Dennis M. Black, PhD Professor and Division Head, Clinical Trials & Multicenter Studies Department of Epidemiology and Biostatistics University of California, San Francisco

Bisphosphonates: Fragile Broken Bones vs Atypical Fractures

MedicalResearch.com Interview with:

Dennis M. Black, PhD Professor and Division Head, Clinical Trials & Multicenter Studies Department of Epidemiology and Biostatistics University of California, San Francisco

Dr. Black

Dennis M. Black, PhD
Professor and Division Head, Clinical Trials & Multicenter Studies
Department of Epidemiology and Biostatistics
University of California, San Francisco

MedicalResearch.com: What is the background for this study?

Response: Bisphosphonate and other osteoporosis medications are extremely effective in reducing spine, hip and other osteoporotic fractures by as much as 70%.  As you likely know, hip fractures in particular can be devastating to an older person, increasing mortality and limiting the ability to live independently.  The first bisphosphonates became available in about 1997 and are now generic, very inexpensive and have few side effects.  They are used by millions around the world.

Atypical femur fractures have received a lot of publicity and have created fears among clinicians and patients and have resulted in greatly decreased use of these effective medications.  However, despite their huge impact, previous studies have been flawed in important ways.  

MedicalResearch.com: What are the main findings? 

Response: The main findings were that atypical fractures are extremely rare compared to the much more common hip and other osteoporotic fractures that can be prevented (see figure 1 and especially 2).

We also were reassured to find that the AFF risk was strongly associated with duration of use beyond about 5 years and was quickly and dramatically reduced after discontinuing. This strongly supports the concept of a “drug holiday”, a temporary discontinuation of bisphosphonates after 5 years or so of treatment.

It was surprising to find that older age and lower bone density, strong risk factors for hip and spine fractures, were not strongly associated with AFF which is important in choosing women to most benefit from treatment.

There was a much higher risk among women of Asian ancestry than Caucasians and others which was not impacted by adjustment for other factors such as weight, height, etc.  The benefit risk balance is extremely favorable in Caucasians (figure 2) but less so in Asians suggesting we may have to reserve treatment and long term treatment in Asians for those at higher risk of hip or spine fractures.

MedicalResearch.com: What should readers take away from your report?

Response: We could hope that clinicians and patients can take away the following:

    1. The benefits of bisphosphonates and other osteoporosis treatments, including the reduction of the devastating consequences of hip and other fractures  far, far outweigh the risks of atypical fractures.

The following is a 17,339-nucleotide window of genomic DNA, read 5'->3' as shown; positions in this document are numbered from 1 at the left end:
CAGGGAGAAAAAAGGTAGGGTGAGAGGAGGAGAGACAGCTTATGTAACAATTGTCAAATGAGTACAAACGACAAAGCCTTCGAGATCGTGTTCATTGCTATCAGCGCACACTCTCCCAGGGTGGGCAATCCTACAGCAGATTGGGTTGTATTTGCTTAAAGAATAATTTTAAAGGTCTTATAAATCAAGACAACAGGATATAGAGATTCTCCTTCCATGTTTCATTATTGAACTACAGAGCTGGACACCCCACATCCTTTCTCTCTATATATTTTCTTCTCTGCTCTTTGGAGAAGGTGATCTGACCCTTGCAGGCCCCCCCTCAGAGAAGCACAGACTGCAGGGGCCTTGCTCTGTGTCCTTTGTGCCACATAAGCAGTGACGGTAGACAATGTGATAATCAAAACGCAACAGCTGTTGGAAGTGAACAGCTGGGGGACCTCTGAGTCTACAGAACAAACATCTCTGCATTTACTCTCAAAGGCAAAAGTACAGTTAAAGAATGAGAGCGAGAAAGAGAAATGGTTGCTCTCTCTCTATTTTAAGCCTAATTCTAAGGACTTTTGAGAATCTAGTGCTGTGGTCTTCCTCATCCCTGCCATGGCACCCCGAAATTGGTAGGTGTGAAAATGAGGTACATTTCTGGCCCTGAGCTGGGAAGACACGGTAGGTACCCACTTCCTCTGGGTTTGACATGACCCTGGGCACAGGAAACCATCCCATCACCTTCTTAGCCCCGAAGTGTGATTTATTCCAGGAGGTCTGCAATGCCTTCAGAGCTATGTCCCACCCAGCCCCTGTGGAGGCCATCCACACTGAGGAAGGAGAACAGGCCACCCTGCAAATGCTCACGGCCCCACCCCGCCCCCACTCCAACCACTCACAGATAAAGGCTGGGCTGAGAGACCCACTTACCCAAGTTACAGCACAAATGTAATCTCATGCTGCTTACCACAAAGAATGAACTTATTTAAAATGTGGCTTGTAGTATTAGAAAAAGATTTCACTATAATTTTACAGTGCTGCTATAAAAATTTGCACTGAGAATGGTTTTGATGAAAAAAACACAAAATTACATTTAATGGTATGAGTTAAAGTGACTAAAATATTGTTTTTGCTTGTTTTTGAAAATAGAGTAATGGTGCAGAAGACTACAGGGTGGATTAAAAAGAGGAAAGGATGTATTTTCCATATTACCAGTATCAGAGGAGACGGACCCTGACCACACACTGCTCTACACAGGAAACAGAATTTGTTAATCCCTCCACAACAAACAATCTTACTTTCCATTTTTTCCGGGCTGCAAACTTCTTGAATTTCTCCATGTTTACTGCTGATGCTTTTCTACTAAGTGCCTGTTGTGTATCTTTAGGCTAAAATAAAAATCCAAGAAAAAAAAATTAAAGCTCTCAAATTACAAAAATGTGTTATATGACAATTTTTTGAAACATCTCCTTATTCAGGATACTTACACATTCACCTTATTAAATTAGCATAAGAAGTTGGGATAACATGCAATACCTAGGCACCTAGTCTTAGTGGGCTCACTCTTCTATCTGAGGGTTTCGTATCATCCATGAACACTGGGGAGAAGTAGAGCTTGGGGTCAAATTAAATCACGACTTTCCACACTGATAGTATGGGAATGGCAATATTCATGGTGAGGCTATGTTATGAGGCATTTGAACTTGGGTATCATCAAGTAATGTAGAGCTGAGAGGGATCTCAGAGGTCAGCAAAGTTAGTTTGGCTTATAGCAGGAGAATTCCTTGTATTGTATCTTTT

2. Risks of atypical femur fracture can be greatly reduced by using drug holidays in many patients.
    3. The benefits far outweigh risks in Caucasians and other race groups that we studied other than Asians, where the balance was more modest. Clinicians might want to focus osteoporosis treatment in Asian women to those at higher risk hip and spine fractures, for example those older than 70 or with very low bone density. Shorter duration of therapy and use of a drug holiday might be particularly valuable in Asian patients.

MedicalResearch.com: What recommendations do you have for future research as a result of this work?

  • More research on the pathogenesis of atypical fractures including why they are more common in Asian-Americans
  • Development of risk algorithms for atypical femur fracture that can be used to guide clinical decisions about starting bisphosphonates and taking drug holidays in individual patients.  The risks of atypical femur fracture can then be balanced against the benefits for other fracture reductions in individual patients.
  • More research on occurrence of atypical fractures with osteoporosis treatments other than oral bisphosphonates.

My disclosures are in the article.   

Citations:

Atypical Femur Fracture Risk versus Fragility Fracture Prevention with Bisphosphonates

Dennis M. Black, Ph.D., Erik J. Geiger, M.D., Richard Eastell, M.D., Eric Vittinghoff, Ph.D., Bonnie H. Li, M.S., Denison S. Ryan, M.P.H., Richard M. Dell, M.D., and Annette L. Adams, Ph.D.
August 20, 2020
N Engl J Med 2020; 383:743-753
DOI: 10.1056/NEJMoa1916525

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Aug 19, 2020 @ 9:52 pm 

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